We will develop an on-demand and real-time reconfigurable broadcast technology for near-Earth space laser communication envisioned by NASA. By using a programmable phase-mirror, a communication laser beam from the master satellite can be dynamically diffracted into multiple narrow-width beams, and each narrow-width beam tracks a separate receiving satellite to deliver information. The advantages of this broadcast technology include highly efficient and secure (only targets illumination), more compact (by sharing one phase mirror aperture), and ease to modify the delivering approach of signals (programmable phase mirror).More »
Space mobile network desires to maximize coverage, availability, and link performance. By using a programmable phase-mirror, we propose to develop a real-time optical reconfigurable broadcast technology in order to improve existing on-demand forward link.
Optical space communication has many advantages compared to radio frequency (RF) one such as wide bandwidth (high data rate) and small size antenna. For on-demand forward link, optical broadcast technology is also in advanced of RF one. The RF signals usually corresponds to a wide divergence angle. The advantage is covering multiple slave satellites, the disadvantage is lack of efficiency and security. The laser transmitter of optical communication system usually launches a narrow-width (angular) beam. The scanning mirror can increase the coverage, but cannot simultaneously link to multiple satellites. Usage of multiple mirrors bulks and complicates the system and greatly increases technical difficulties. Thebroadcasting technology consisting of over a million tiny adjustable mirrors to diffract the single communication laser beam into multiple narrow beams as desired. The number of diffracted beams, their directions and angular beamwidths can be dynamically controlled by programming the phase delays of the tiny mirrors. This allows flexible, dynamic and on-demand broadcasting as desired for laser communication. The master laser can track dynamically track and communicate to multiple slave satellites. In this IRAD, we will experimentally demonstrate such lasercom broadcasting capability with a commercial off the shelf (COTS) phase mirror. To do this we will build experimental setup and develop control algorithm and software. We will also demonstrate the flexibility to widen the beamwidth of a beacon to allow a slave satellite to detect and acquire the beacon. We will design the optical system to allow the diffracted beams to be separated by large angles. This could allow a master GEO satellite to broadcast to other GEO satellites at large angular separations. We will also look into design options to incorporate such a phase mirror into the pointing, acquisition and tracking (PAT) subsystem of a lasercom system.More »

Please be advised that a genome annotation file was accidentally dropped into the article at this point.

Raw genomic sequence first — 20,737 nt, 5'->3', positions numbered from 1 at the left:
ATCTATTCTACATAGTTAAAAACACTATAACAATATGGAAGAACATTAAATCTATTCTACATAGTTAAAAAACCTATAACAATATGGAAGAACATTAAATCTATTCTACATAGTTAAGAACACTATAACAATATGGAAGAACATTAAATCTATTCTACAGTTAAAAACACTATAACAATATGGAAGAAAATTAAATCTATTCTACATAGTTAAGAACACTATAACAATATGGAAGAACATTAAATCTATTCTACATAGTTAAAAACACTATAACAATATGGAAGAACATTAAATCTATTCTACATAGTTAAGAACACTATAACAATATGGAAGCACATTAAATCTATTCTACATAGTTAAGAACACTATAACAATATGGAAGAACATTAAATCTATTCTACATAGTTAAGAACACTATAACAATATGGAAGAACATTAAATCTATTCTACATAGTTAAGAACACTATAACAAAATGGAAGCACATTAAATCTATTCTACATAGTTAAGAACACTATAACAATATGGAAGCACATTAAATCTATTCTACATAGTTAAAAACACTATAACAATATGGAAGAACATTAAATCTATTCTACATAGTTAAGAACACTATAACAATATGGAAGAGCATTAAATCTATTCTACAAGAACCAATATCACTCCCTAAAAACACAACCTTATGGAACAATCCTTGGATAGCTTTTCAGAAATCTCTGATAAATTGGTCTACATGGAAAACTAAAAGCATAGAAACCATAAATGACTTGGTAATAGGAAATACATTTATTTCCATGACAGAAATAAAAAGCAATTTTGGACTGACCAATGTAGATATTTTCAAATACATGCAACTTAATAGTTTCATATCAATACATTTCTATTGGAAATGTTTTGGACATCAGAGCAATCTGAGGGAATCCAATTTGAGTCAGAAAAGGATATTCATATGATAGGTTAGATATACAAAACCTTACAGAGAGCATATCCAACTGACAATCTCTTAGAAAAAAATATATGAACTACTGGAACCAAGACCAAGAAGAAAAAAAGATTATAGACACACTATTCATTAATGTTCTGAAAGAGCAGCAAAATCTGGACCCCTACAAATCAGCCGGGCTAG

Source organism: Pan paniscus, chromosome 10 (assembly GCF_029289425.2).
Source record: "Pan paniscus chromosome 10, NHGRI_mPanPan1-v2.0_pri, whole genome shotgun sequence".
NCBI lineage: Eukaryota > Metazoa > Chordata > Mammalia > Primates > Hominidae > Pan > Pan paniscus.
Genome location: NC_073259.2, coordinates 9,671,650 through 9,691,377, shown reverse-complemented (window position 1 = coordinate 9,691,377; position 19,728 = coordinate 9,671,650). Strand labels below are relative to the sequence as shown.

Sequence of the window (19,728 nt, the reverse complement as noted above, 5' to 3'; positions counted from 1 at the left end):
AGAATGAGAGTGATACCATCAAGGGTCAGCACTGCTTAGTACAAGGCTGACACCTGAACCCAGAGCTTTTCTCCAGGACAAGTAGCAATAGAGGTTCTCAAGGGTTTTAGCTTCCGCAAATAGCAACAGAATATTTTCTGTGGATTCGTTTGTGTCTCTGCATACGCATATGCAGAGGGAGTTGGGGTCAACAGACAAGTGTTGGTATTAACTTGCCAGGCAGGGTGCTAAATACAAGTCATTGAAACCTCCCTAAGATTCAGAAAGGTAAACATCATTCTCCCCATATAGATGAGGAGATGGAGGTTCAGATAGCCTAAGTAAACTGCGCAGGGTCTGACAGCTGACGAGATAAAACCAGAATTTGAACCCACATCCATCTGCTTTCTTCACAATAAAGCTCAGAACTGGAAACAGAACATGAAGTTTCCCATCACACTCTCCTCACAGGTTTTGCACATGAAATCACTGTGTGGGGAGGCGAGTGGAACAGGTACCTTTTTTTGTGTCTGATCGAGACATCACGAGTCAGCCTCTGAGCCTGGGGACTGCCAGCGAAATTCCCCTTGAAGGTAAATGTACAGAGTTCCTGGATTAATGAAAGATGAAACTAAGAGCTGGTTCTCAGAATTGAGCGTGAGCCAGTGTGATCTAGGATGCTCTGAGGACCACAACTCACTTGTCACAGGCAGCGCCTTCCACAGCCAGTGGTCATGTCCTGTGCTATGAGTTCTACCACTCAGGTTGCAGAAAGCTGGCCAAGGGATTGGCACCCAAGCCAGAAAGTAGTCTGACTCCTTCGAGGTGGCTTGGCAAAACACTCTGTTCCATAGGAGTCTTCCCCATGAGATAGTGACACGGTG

|Organizations Performing Work||Role||Type||Location|
|Goddard Space Flight Center (GSFC)||Lead Organization||NASA Center||Greenbelt, MD|